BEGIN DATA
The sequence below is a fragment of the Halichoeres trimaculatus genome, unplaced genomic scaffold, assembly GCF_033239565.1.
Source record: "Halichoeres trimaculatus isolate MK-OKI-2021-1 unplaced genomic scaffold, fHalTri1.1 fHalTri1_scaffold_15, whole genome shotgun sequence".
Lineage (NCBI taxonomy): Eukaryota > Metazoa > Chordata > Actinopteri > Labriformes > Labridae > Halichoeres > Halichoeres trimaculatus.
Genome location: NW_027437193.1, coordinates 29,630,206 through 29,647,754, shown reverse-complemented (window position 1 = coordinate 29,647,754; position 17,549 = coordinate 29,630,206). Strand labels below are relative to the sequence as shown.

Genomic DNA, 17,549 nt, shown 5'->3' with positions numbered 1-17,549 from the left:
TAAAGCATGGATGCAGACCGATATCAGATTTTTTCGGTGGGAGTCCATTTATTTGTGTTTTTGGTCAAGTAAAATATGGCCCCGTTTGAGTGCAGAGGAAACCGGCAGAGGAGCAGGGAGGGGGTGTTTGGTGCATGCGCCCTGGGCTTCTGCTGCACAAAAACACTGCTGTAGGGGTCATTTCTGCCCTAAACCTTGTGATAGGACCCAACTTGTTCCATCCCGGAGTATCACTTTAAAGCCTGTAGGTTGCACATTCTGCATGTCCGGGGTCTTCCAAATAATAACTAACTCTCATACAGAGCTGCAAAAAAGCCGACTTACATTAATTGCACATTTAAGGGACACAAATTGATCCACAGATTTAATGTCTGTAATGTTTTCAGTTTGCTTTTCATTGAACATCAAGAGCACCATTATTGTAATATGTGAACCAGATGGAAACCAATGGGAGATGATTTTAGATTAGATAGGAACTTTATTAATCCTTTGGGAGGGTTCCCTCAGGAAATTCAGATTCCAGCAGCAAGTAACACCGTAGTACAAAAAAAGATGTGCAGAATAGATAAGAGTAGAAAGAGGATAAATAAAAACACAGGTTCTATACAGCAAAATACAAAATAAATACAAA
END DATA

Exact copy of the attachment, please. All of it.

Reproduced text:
The sequence below is a fragment of the Halichoeres trimaculatus genome, unplaced genomic scaffold, assembly GCF_033239565.1.
Source record: "Halichoeres trimaculatus isolate MK-OKI-2021-1 unplaced genomic scaffold, fHalTri1.1 fHalTri1_scaffold_15, whole genome shotgun sequence".
Lineage (NCBI taxonomy): Eukaryota > Metazoa > Chordata > Actinopteri > Labriformes > Labridae > Halichoeres > Halichoeres trimaculatus.
Genome location: NW_027437193.1, coordinates 29,630,206 through 29,647,754, shown reverse-complemented (window position 1 = coordinate 29,647,754; position 17,549 = coordinate 29,630,206). Strand labels below are relative to the sequence as shown.

Genomic DNA, 17,549 nt, shown 5'->3' with positions numbered 1-17,549 from the left:
TAAAGCATGGATGCAGACCGATATCAGATTTTTTCGGTGGGAGTCCATTTATTTGTGTTTTTGGTCAAGTAAAATATGGCCCCGTTTGAGTGCAGAGGAAACCGGCAGAGGAGCAGGGAGGGGGTGTTTGGTGCATGCGCCCTGGGCTTCTGCTGCACAAAAACACTGCTGTAGGGGTCATTTCTGCCCTAAACCTTGTGATAGGACCCAACTTGTTCCATCCCGGAGTATCACTTTAAAGCCTGTAGGTTGCACATTCTGCATGTCCGGGGTCTTCCAAATAATAACTAACTCTCATACAGAGCTGCAAAAAAGCCGACTTACATTAATTGCACATTTAAGGGACACAAATTGATCCACAGATTTAATGTCTGTAATGTTTTCAGTTTGCTTTTCATTGAACATCAAGAGCACCATTATTGTAATATGTGAACCAGATGGAAACCAATGGGAGATGATTTTAGATTAGATAGGAACTTTATTAATCCTTTGGGAGGGTTCCCTCAGGAAATTCAGATTCCAGCAGCAAGTAACACCGTAGTACAAAAAAAGATGTGCAGAATAGATAAGAGTAGAAAGAGGATAAATAAAAACACAGGTTCTATACAGCAAAATACAAAATAAATACAAA